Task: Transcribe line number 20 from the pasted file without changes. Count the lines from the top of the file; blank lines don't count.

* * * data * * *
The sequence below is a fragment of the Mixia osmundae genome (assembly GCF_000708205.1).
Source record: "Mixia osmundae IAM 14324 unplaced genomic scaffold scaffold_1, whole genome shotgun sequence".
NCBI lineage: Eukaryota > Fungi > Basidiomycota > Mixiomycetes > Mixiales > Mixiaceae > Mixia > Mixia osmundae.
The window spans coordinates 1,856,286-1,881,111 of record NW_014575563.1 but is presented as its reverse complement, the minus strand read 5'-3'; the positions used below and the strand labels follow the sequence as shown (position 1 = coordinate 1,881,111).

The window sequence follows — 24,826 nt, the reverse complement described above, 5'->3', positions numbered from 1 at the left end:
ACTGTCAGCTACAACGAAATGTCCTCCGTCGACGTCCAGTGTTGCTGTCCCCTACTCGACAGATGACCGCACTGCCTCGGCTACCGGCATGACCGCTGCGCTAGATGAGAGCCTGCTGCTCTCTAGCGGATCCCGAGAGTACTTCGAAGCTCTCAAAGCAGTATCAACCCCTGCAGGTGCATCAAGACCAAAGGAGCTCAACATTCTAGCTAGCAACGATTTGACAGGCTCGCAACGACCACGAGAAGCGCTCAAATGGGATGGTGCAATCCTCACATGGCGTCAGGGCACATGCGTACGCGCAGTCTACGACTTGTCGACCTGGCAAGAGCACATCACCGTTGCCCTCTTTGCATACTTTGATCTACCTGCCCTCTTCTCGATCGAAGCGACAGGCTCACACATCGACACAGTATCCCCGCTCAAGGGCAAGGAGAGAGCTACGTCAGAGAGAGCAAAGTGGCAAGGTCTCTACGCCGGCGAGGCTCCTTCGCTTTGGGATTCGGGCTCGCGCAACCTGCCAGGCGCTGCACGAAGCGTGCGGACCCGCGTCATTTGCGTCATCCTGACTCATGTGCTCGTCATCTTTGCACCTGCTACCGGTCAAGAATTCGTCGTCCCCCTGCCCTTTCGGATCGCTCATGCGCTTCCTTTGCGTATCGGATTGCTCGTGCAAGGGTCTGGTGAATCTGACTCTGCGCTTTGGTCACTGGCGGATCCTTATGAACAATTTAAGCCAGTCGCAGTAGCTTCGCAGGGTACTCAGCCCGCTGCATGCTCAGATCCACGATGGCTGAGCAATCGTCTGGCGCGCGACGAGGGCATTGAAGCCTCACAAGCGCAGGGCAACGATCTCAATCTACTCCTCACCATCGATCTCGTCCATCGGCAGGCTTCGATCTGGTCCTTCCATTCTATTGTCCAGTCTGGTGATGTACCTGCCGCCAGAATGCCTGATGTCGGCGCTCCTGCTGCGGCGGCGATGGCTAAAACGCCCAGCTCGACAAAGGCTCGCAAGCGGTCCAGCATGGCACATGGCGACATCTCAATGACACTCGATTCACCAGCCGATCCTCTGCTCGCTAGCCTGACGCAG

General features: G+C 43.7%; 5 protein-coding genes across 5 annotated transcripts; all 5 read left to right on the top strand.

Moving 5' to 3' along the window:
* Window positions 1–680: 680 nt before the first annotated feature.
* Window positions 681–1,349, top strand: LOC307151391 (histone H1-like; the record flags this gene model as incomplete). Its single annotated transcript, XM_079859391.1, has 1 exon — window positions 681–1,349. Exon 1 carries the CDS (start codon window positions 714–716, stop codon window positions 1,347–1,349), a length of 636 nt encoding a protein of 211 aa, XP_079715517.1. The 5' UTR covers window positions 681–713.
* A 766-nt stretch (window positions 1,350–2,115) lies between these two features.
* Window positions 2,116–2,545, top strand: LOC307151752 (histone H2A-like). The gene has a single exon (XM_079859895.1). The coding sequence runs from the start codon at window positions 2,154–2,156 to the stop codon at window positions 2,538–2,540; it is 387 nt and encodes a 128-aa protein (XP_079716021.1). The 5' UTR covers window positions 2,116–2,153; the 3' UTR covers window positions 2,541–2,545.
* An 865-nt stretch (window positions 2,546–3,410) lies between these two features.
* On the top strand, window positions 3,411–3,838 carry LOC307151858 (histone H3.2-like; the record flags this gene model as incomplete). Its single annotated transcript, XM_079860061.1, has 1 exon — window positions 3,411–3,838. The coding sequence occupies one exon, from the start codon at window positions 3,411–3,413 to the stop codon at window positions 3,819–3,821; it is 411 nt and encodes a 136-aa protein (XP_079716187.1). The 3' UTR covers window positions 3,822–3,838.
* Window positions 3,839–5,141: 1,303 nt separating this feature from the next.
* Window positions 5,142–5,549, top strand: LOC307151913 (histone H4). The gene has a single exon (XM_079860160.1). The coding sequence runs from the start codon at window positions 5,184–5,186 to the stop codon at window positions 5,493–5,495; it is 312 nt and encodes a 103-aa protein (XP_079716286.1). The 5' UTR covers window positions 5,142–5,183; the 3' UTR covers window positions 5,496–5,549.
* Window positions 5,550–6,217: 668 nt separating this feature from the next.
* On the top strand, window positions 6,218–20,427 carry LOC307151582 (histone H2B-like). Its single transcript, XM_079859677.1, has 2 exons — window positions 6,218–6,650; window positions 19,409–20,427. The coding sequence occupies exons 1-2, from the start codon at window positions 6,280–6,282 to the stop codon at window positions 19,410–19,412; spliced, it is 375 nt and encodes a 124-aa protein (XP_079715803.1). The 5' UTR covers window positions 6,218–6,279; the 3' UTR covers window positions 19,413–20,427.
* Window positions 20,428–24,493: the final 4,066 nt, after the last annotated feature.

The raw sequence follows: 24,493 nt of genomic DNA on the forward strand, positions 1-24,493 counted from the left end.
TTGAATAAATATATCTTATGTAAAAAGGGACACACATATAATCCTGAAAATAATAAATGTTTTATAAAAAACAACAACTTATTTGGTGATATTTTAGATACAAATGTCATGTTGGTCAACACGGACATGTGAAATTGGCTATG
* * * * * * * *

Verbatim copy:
The raw sequence follows: 24,493 nt of genomic DNA on the forward strand, positions 1-24,493 counted from the left end.